The vegan diet is a subclass of vegetarianism that excludes all animal products, including meat, fish, poultry, dairy, and eggs, and is gaining popularity – but is it healthy in the long term?
Whilst there are a few issues involved with the diet given the restrictions to animal-based nutrients, if properly thought-out and supplemented the vegan diet has shown no signs of being unhealthy and very few people fail to thrive. Though more research is still needed into the long-term effects of a vegan diet, so long as the main issues are accounted for, there is no reason a long-term vegan diet should be unhealthy.
So what do you need to look out for?
The first thing to consider in terms of long-term health with a diet like veganism that excludes such a large proportion of food variety, and one of the main arguments against its use, is the loss or reduction of a large number of important vitamins and nutrients that are otherwise naturally absorbed through a healthy, diverse diet.
What are the main issues?
The biggest health concerns for vegan diets long-term include a lack of vitamins B12, D, omega-3 fatty acids, and minerals like iron and calcium. Additionally, with the exclusion of meat comes a decrease in protein and protein quality, an important building block for muscle, bone, cartilage, skin, and blood.
For vegetarians, who eat eggs and dairy, these macro and micronutrient deficiencies can more readily be made up with low-fat yoghurts, cheese, and eggs. The more restricted vegan diet, however, must be properly planned and the necessary nutrients responsibly substituted, especially if it is to be followed long-term as a healthy body tends to have enough stores to cope with the decreases short-term.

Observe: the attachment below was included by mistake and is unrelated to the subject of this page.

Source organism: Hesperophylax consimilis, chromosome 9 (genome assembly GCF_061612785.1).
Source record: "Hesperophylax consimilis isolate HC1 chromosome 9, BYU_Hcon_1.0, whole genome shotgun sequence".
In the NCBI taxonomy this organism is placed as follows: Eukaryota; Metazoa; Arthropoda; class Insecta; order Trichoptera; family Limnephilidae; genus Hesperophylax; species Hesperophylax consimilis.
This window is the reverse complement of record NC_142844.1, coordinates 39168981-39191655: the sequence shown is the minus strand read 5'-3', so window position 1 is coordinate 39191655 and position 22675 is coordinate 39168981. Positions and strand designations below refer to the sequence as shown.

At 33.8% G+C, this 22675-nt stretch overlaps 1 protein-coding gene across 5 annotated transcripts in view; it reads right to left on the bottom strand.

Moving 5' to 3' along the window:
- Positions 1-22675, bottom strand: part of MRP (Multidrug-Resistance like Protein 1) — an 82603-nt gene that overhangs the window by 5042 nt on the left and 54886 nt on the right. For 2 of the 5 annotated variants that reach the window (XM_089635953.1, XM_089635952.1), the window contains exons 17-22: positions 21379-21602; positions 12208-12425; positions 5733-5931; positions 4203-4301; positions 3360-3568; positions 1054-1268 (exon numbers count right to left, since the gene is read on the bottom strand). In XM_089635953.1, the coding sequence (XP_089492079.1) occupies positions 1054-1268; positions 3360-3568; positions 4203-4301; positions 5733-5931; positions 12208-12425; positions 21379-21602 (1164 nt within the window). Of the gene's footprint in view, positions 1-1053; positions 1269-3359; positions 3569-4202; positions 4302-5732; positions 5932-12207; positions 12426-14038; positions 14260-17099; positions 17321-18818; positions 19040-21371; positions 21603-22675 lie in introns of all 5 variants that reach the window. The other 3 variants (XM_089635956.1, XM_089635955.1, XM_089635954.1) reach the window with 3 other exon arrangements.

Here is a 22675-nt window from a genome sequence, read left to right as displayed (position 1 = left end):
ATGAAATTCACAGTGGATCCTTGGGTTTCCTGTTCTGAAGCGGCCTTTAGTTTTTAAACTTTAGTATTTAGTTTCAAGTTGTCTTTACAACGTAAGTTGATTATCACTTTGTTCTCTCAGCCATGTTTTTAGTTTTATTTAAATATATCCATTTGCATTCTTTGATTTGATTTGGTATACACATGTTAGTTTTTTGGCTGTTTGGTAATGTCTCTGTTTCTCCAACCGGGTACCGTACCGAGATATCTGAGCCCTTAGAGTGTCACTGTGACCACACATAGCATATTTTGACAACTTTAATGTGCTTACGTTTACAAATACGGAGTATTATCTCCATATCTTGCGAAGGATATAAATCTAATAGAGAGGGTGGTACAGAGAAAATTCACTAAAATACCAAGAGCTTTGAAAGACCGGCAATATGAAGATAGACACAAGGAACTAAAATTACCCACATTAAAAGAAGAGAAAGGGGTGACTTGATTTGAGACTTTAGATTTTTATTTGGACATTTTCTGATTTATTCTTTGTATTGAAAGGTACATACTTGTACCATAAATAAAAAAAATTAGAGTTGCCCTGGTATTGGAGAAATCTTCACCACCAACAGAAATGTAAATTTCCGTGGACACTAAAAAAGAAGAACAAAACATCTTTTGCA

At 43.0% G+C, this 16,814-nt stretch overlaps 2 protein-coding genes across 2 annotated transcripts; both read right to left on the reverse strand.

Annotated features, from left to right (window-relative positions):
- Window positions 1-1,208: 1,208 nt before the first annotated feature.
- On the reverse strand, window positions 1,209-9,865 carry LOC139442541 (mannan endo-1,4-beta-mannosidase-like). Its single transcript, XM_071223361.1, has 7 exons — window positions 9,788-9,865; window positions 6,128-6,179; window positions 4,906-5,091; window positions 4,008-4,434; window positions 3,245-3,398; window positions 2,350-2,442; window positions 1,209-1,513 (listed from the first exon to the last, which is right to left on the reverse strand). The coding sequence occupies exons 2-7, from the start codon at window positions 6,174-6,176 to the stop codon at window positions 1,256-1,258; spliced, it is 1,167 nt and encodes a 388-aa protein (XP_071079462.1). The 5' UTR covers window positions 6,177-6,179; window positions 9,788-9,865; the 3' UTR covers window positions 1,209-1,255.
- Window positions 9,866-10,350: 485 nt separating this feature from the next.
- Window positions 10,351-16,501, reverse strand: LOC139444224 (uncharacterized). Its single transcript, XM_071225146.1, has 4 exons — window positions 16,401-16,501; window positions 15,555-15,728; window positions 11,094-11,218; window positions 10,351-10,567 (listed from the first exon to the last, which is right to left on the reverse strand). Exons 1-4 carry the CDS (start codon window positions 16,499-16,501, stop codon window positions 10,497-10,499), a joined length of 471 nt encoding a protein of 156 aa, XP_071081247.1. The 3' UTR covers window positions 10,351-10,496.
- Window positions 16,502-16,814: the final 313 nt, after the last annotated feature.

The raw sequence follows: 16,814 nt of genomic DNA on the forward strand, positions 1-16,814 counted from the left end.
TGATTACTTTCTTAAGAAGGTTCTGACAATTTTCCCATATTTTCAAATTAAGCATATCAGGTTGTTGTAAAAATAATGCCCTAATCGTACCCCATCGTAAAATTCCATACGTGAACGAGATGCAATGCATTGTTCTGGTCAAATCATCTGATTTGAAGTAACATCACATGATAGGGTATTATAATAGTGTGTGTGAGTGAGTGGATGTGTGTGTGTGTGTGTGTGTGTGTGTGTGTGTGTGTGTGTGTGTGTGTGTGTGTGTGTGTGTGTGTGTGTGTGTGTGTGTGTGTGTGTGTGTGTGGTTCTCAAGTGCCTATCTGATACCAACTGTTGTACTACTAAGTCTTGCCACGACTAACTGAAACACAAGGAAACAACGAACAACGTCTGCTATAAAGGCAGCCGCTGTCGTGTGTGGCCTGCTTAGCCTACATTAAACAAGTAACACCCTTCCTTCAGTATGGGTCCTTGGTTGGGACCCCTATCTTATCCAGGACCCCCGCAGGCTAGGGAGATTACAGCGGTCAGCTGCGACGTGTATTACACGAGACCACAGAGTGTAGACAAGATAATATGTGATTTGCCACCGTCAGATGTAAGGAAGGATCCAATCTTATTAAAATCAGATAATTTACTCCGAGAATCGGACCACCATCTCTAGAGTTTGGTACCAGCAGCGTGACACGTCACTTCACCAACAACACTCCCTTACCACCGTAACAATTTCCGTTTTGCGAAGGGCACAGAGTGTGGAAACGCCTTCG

It is often due to this stricter requirement for meal planning and proper supplement accrual that gives the vegan diet a higher potential for health risks long-term. An unhealthy, and potentially dangerous, long-term vegan diet could look like a lot of processed food (Oreos and doughnuts are vegan too…), or an otherwise healthy, organic diet that lacks structure and supplementation for vital nutrients.
What are the health risks and what can I do to solve them?
Vitamin B12: Plants don’t make B12, it can only be naturally gained through animal products. Without sufficient B12 you can slowly develop symptoms such as anemia, weakness, fatigue, cognitive difficulties, memory loss, difficulty walking, a swollen tongue, and strange sensations (numbness, tingling in limbs), and these effects can become irreversible. This is easily solved nowadays, with vitamin B12 fortified foods (eg. Cereals, breads, soy products), weekly B12 shots, and daily B12 pills readily available.
Vitamin D: When you’re unable to get enough sun exposure during the day vegan diet has shown no signs of being unhealthy. Vitamin D must be obtained through animal products such as eggs or wild salmon. Vitamin D deficiency means calcium and phosphorous cannot be readily absorbed, limiting and misshaping bone growth and influencing immune function, mood, and muscle recovery. To solve this on a vegan diet, get your blood tested, and if required take a vitamin D2 or vegan vitamin D3 supplement.